4 November 2014

Regulation - a client and therapist friendly way forward?

by Amanda Williamson

[Please note that this post was edited on 17th August 2015 due to the change of name of the Professional Standards Authority's registers from Accredited Voluntary Registers (AVRs) to Accredited Registers (ARs]

I am pro-regulation of my profession. In fact, as I have said previously,  in my opinion counselling and psychotherapy are currently more of a free for all than a profession. What other profession exists, where such a position of immense trust is involved, where a professional who is proven to abuse or exploit that position of trust can carry on his/her practice unimpeded? 

As a counsellor, every time I hear of another therapists' disgraceful behaviour I ask myself; what am I part of? 

The good news is, there have been improvements in the industry and we now have voluntary regulation. More on that below.

Sadly, the real world = rotten apples in EVERY profession

Sticking our fingers in our ears and singing ourselves a pretty tune will not change the fact that therapist abuse occurs and the fact that the impact can be retraumatising and devastating for a client on the receiving end of abuse or exploitation by a therapist.

I want clients to be protected from sociopathic and narcissistic therapists as far as possible. I also want them to be protected from incompetent therapists. But it also important to me that I feel that the profession I am in has integrity and self-awareness. With no regulation and scant research we are operating in the dark. How can we foster self-awareness and integrity in our clients or even in ourselves if our profession chooses to stumble around unchallenged?

Who cares what I want? Who's opinion REALLY matters?

More important than what I, or indeed other therapists want, what do our clients want? I am an advocate of Mick Cooper and John McLeod's Pluralistic Approach to counselling and psychotherapy which I see as a research based and intelligent progression of the concept of person-centredness. So instead of assuming that I know what's best for clients I asked them. My findings can be found here where I discovered that 92% of people asked were for regulation, most of whom were strongly for. What is compelling is that I then found a poll held in Ireland which gave very similar results, with over 80% of people asked thinking that the profession should be regulated.

Then recently Phil Dore aka Zarathustra (more on him later) sent me this research done by Mind (EDIT Link no longer exists as of Jan 2024); Findings from a service user survey on the regulation of counselling and psychotherapy. Again, findings that mirror my own in respect of public/service user opinion. Some of the comments from service users regarding incompetent/unethical behaviour from therapists will make your toes curl.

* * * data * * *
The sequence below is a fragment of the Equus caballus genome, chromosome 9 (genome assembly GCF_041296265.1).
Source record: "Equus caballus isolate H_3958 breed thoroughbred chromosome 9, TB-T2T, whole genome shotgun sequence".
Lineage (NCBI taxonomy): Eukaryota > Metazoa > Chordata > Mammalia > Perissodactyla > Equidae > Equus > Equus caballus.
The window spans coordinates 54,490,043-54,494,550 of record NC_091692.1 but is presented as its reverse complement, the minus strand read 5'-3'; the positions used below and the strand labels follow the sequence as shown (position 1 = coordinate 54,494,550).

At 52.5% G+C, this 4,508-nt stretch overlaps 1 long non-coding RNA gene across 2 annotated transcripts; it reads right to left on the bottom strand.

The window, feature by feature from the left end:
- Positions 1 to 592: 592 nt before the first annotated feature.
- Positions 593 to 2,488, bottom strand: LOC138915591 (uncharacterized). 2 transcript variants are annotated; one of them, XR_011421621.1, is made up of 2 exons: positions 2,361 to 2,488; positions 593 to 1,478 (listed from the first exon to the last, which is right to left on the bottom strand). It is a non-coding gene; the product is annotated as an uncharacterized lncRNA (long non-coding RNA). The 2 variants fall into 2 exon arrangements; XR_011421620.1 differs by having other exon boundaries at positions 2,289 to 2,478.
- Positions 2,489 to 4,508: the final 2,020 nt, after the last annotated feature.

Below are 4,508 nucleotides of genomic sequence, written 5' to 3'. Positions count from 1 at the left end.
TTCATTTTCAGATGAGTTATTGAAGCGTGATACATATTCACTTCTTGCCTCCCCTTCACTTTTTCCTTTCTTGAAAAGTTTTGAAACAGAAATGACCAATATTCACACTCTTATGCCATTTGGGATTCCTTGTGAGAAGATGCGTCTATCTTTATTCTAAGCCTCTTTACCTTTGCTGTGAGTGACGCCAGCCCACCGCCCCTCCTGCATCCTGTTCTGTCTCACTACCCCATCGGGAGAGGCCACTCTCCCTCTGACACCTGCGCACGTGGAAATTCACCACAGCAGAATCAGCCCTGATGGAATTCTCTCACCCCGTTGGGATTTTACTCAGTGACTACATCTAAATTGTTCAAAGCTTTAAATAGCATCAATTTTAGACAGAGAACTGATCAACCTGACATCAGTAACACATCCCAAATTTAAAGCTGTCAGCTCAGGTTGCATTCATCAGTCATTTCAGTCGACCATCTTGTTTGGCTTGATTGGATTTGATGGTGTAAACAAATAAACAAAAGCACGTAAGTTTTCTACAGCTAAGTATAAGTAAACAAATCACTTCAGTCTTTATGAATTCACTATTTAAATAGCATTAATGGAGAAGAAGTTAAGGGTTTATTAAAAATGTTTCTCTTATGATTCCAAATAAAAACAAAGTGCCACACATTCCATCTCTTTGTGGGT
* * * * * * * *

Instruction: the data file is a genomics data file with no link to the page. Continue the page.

EVERYBODY, regardless on their stance on regulation would do well to read all of these, particularly the Mind article to increase their awareness of what this is really about. 

Since being vocal about my wish to shine light on the shadow side of our profession I have been approached by clients and by fellow professionals from all over the country sharing snippets (or more) of their experience of abuse by a therapist. Of course, you only have my word for that. But I am not alone. Many of these people felt powerless in the complaints process and like me, some of them have sometimes wondered if there is any point in a complaints process when serious or gross misconduct does not stop a practitioner from carrying on regardless.

Do we need regulation?

This is a very emotive question. There are people vehemently lodged on each side. As I have said before, I have tried to look outside of my restrictive, personal agenda and look at the bigger picture. 

First of all, somebody who I think has a very important perspective on this is Dawn Devereux, (formerly) the Director of Public Support for the Clinic for Boundaries Studies. This clinic specialises in professional boundaries and boundary violations. Dawn featured in a Guardian article in 2009 saying pretty much what I am saying today, that regulation is needed. Dawn too learnt experientially of the need for regulation, by being abused by her therapist as a trainee. I have to say that some of the people who have contacted me regarding therapist abuse were trainee therapists at the time. If you have any ambivalence or cynicism regarding this I highly recommend Peter Rutter's Sex in the Forbidden Zone which articulates the power dynamics and abuse of position of trust most compellingly.

On the clinic's website they state the following:

"We believe that some practitioners who have violated boundaries will never be safe enough to work with the public in a professional role; we also believe that some have the capacity to be successfully rehabilitated, alongside their professional accountabilities.
We recognise that anyone can become a victim of professional abuse, just as anyone can become a perpetrator." 
So, I told Dawn that I was writing this post on regulation and she offered the following:

"About 20% of the calls we get are from people who have seen a psychotherapist or counsellor who turns out not to be registered with a professional body.  Sometimes these people are actually qualified and have chosen not to register, but many have no recognised qualification at all.  This means that unless the actions of the 'professional' constitute a criminal offence there is usually nothing the person can do to seek redress.  The only way to remedy this is to have statutory regulation that protects the title of 'counsellor' and 'psychotherapist' .  The idea that professionals will simply call themselves something else sounds reasonable in theory but in practice this doesn't seem to be a problem for others professions with protected titles such as doctors.  I have never come across a case of someone pretending to be a doctor by calling themselves something similar".